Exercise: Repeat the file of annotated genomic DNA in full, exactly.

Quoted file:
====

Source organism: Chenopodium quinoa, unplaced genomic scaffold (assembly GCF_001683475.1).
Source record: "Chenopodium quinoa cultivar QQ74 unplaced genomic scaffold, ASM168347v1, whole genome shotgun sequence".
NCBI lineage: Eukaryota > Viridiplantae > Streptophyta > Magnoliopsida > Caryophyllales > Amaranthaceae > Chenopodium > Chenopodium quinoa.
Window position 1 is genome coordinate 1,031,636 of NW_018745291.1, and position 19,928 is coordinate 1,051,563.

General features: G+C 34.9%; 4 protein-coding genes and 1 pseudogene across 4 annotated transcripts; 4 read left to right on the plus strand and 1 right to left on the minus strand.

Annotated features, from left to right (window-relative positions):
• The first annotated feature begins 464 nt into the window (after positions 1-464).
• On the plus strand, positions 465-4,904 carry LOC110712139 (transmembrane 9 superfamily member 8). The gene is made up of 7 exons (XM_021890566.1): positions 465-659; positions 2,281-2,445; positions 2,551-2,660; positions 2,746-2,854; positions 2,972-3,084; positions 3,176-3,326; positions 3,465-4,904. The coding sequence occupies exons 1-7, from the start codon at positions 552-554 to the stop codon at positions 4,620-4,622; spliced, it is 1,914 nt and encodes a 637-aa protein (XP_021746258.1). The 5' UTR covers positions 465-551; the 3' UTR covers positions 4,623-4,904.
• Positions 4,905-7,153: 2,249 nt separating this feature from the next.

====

Source organism: Chenopodium quinoa, unplaced genomic scaffold (assembly GCF_001683475.1).
Source record: "Chenopodium quinoa cultivar QQ74 unplaced genomic scaffold, ASM168347v1, whole genome shotgun sequence".
NCBI lineage: Eukaryota > Viridiplantae > Streptophyta > Magnoliopsida > Caryophyllales > Amaranthaceae > Chenopodium > Chenopodium quinoa.
Window position 1 is genome coordinate 1,031,636 of NW_018745291.1, and position 19,928 is coordinate 1,051,563.

General features: G+C 34.9%; 4 protein-coding genes and 1 pseudogene across 4 annotated transcripts; 4 read left to right on the plus strand and 1 right to left on the minus strand.

Annotated features, from left to right (window-relative positions):
• The first annotated feature begins 464 nt into the window (after positions 1-464).
• On the plus strand, positions 465-4,904 carry LOC110712139 (transmembrane 9 superfamily member 8). The gene is made up of 7 exons (XM_021890566.1): positions 465-659; positions 2,281-2,445; positions 2,551-2,660; positions 2,746-2,854; positions 2,972-3,084; positions 3,176-3,326; positions 3,465-4,904. The coding sequence occupies exons 1-7, from the start codon at positions 552-554 to the stop codon at positions 4,620-4,622; spliced, it is 1,914 nt and encodes a 637-aa protein (XP_021746258.1). The 5' UTR covers positions 465-551; the 3' UTR covers positions 4,623-4,904.
• Positions 4,905-7,153: 2,249 nt separating this feature from the next.